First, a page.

STEVE VAI Remembers Bassist RANDY COVEN - "We Used To Try To Play The Hardest, Weirdest, Funnest Music We Could"

August 9, 2014, 4 years ago

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STEVE VAI Remembers Bassist RANDY COVEN - "We Used To Try To Play The Hardest, Weirdest, Funnest Music We Could"

On May 20th, bassist Randy Coven passed away of undisclosed causes at the age of 54. Guitar HD recently spoke with guitar legend Steve Vai, one of Coven's classmates at the Berklee College Of Music, who remembered Coven fonfly. An excerpt from the tribute is available below:

Vai: "College is such an important part of your life. It’s an important time in your life because you’re meeting new people, you’re young, you’ve got the whole world ahead of you and your whole life ahead of you, you have dreams and hopes…so you can create a bond with people that’s very special. It’s like looking back at high school friends or something."

"So, Randy and I did a lot of things together. It’s just funny how we just communicated and then when he started playing with the band I thought, MAN, this is too good to be true! And he was just so amicable and ready for any challenge whatsoever. We used to just try to play the hardest, weirdest, funnest music we could."
"I remember we would wait on line in the morning, because you had to wait on line to get rehearsal rooms. We would get blocks of rooms for like hours at a time. We’d all have to get up at 6 in the morning to wait on line to sign up! So that was our routine and we’d rehearse for hours and hours and hours. We’d all bring in music that was just impossible to play (laughs) and we’d work on it until we could play it and Randy could play anything and when he would go to solo…it just sounded like he had this sweetness in his fingers. It was just so beautiful, you know?"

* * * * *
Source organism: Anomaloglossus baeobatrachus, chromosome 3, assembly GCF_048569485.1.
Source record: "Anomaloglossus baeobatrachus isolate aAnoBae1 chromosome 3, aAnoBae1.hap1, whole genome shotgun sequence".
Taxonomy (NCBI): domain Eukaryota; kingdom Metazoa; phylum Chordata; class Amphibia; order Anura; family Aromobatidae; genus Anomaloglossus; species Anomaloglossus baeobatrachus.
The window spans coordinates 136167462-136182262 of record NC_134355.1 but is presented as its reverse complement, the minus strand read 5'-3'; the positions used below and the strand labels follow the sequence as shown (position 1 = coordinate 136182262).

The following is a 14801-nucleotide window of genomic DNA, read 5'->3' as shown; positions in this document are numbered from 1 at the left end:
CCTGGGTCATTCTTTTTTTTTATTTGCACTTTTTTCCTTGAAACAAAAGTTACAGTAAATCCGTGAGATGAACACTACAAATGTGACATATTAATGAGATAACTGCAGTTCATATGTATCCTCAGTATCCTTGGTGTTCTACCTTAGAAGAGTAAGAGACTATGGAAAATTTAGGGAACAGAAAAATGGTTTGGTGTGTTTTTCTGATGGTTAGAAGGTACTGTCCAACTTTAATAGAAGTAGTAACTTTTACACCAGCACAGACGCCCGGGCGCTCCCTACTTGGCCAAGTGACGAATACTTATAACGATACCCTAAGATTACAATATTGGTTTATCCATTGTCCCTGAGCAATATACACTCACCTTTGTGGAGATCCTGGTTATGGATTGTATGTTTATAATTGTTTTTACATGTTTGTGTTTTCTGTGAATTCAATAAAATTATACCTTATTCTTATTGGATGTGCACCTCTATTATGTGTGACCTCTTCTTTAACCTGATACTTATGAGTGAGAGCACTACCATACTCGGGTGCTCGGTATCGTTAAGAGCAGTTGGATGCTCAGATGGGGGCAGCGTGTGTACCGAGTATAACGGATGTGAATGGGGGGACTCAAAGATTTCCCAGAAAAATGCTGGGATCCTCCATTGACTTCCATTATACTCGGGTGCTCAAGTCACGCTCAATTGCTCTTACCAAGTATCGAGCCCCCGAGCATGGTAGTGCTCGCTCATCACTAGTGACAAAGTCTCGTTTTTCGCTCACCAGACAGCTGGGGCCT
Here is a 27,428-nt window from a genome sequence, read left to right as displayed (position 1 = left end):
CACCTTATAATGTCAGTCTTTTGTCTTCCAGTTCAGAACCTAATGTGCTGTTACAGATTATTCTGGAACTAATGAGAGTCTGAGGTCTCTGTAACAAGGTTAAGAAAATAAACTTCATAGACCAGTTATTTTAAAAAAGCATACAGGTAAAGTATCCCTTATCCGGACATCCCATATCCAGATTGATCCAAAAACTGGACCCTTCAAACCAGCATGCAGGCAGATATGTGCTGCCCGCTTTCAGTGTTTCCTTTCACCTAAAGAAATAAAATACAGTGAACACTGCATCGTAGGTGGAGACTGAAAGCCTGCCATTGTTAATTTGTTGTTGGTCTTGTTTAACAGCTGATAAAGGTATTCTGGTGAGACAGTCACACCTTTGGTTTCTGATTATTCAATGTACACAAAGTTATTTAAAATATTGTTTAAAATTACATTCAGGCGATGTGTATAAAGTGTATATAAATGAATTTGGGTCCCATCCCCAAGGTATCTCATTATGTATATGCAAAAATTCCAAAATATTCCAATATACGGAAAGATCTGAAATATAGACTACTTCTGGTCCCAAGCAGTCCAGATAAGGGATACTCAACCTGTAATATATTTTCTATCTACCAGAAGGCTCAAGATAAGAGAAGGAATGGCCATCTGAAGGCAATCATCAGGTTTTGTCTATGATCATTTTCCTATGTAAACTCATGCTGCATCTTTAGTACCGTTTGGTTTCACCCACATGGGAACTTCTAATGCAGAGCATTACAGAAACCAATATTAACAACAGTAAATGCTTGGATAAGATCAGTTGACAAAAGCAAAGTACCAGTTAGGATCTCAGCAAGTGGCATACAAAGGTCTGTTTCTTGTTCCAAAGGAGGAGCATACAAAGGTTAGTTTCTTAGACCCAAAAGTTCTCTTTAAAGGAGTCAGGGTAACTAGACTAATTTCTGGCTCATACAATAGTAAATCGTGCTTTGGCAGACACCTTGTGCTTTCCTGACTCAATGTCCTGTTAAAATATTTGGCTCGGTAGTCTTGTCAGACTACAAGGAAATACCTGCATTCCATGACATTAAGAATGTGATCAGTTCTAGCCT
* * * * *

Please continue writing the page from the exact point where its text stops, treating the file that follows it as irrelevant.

"It was such a special time and great period in my life and we really had a bond. So after Berklee I had moved onto working with Frank and then I was doing solo work. So, oddly enough, when I look back at it, there was never really an opportunity for us to play together again."

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According to Coven's biography at, in the '90s, Guitar Recordings (run by the magazine Guitar for the Practicing Musician), resulted in two solo efforts (1989's Funk Me Tender and 1990's Sammy Says Ouch!) and C.P.R., the latter of which was an album that saw Coven teamed with Alice Cooper/Megadeth guitarist (and another fellow Long Island native) Al Pitrelli, and drummer John Reilly, as well as a host of special guests - Zakk Wylde, Vito Bratta, and Steve Morse - among others. Coven also appeared on a host of compilations put out by Guitar Recordings around this time, and began penning his own monthly column for the magazine as well. The '90s saw Coven team with a pair of renowned guitarists, Leslie West (touring as part of a reunited Mountain, and also appearing on West's 1994 solo release, Dodgin' the Dirt) and Yngwie Malmsteen (1999's Alchemy and several supporting tours).

The early 21st century saw the release of a 16-track compilation, The Best of Randy Coven, while Coven issued his first true solo album in a decade, 2002's Witch Way, as well as guest on the sophomore release by Norwegian prog metallists, Ark (2002's Burn the Sun).

Randy Coven Band playing the song "Great Necks":

The footage below features guitar legend Steve Vai and his band performing "Answers" in Tokyo, Japan on July 7th. It was filmed by Jason McNamara using seven GoPro cameras and edited in FCPX.

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